There is no doubt that 3D has revolutionized the T.V. and Film industry. It has changed the way we watch and experience movies, events, television programs, etc. The 3D experience has shown us a new side of entertainment that we have never experienced before. Although 3D is beginning to make recent breakthroughs to the big screen, and 3D TVs are beginning to sell in larger numbers, it has already suffered a setback. Each year, people are less and less willing to spend the extra money on 3D films. For instance, Dream Works’ stock fell about 10 percent shortly after it released Kung Fu Panda 2 in 3D. It seems as if the public is starting to get the notion that 3D movies are just a way for these companies to make a little extra money. What about sports you may ask, would sports fans pay to watch a sporting event in 3D? Would they buy a 3D TV just to watch 3D sports? Let’s find out.
Sports giant ESPN is the leading network in the broadcasting of 3D sports and has already launched it’s own 3D channel, broadcasting live streaming of the World Cup, golf and college football games in 3D HD resolution. These such events in 3D have returned mixed reviews.
First, let’s take a look at the pros of the subject starting with the live feel of 3D. As a sports fan, there’s nothing better than enjoying the game live and in person. Well, sports in 3D is about as close as you can get to that without actually going to the game. The incredible live feel of 3D will make you feel as if you’re part of the action. Picture yourself watching a soccer game in 3D and the ball is coming directly towards you, then you react by jumping out of the way and saying something like, “Wow, that ball looked like it was going to hit me!” This is the kind of excitement sports in 3D can provide which can be a lot of fun. If you like watching movies in 3D you can certainly enjoy sports in 3D as well.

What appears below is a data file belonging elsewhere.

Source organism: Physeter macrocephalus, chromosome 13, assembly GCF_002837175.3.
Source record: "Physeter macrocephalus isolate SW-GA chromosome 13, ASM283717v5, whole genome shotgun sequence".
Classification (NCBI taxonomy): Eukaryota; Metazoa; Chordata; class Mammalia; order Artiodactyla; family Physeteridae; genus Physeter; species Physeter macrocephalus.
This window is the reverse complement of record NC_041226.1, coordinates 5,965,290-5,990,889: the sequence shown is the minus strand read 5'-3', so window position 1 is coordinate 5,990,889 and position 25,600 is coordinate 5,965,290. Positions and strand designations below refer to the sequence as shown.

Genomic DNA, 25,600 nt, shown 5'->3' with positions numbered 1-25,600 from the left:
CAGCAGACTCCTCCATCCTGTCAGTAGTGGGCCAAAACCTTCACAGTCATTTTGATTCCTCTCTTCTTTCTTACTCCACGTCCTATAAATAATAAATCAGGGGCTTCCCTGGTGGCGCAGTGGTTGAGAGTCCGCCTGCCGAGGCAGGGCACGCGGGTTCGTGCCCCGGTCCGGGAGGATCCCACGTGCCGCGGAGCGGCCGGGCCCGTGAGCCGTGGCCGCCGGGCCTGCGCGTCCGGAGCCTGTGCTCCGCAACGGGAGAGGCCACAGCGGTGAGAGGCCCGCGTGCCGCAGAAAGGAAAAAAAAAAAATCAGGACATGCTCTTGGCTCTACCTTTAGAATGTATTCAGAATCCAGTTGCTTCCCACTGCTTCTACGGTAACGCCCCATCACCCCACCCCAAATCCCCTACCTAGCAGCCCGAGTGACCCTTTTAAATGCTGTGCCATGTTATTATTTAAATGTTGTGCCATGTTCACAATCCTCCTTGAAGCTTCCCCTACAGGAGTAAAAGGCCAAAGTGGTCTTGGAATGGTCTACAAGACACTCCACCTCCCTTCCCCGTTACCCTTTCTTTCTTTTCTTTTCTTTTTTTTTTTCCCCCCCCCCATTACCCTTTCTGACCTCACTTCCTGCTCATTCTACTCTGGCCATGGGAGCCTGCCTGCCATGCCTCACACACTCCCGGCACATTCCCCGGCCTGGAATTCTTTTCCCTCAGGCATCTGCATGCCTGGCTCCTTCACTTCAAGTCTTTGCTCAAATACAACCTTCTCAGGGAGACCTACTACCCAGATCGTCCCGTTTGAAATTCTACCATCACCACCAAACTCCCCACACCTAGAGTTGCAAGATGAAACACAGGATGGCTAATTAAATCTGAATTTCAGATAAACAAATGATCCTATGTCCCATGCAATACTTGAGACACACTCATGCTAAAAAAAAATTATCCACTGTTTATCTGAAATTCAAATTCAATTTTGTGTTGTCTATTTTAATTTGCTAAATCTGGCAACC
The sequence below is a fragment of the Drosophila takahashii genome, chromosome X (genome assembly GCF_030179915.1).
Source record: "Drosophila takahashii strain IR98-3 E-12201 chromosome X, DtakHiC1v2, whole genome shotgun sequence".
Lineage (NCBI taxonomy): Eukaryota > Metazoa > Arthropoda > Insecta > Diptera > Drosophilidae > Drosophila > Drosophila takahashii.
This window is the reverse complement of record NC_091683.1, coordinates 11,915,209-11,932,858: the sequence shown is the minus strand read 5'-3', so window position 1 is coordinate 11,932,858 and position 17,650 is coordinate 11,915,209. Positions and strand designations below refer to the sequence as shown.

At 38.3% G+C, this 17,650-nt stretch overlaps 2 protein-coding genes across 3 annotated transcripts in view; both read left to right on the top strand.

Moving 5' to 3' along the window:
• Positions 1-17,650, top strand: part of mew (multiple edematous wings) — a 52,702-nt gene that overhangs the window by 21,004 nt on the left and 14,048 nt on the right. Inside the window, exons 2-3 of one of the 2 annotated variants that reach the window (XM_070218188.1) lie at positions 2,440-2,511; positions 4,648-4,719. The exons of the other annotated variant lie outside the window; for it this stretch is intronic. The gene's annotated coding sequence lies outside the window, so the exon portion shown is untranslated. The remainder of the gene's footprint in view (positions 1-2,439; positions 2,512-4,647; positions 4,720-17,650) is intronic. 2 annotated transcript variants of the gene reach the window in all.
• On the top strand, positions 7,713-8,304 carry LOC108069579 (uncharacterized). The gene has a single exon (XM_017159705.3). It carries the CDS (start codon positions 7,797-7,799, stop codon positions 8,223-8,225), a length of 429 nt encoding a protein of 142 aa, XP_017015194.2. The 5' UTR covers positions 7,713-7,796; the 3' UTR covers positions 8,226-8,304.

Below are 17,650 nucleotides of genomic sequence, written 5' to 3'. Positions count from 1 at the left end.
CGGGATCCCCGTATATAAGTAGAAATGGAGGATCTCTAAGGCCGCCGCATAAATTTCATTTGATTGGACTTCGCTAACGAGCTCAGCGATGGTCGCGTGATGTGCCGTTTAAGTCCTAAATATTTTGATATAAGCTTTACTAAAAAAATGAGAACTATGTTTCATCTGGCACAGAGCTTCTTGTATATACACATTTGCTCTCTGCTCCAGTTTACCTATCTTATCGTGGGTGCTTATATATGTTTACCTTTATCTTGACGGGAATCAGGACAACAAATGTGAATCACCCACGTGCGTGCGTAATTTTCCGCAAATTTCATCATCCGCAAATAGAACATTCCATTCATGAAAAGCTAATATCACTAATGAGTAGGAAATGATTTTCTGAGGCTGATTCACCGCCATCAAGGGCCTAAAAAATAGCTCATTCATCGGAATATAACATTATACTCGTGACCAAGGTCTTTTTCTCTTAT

The cons are a bit more complicated, first there’s the 3D glasses, obviously, which can get pretty annoying. Wearing the 3D glasses during a three-hour sporting event can get irritating, making the exciting, live feeling of 3D get old fast. Also, wearing the 3D glasses for a long period of time, can cause headaches, nausea and other physical ailments. The camaraderie that is involved when watching sports is also at stake because of the glasses. The 3D TV’s would also require extra accessories and equipment which can be a hassle for consumers. For the average sports fan, their idea of a good time while watching a big sporting event is to relax and have a cold beer with friends and chat about the game. Having to use these extra accessories for 3D might change all that, and we are yet to see much of a positive response in this regard.
It’s quite possible that 3D might be the future of televised sports. However, there’s still some improvements to be made like a better option than having to wear special 3D glasses for three hours. As HDTV’s keep transcending across the sports’ world, the technological advancement of the HDTV will eventually lead us to 3D. And it should, because other than being live at the game, there’s nothing else quite like it.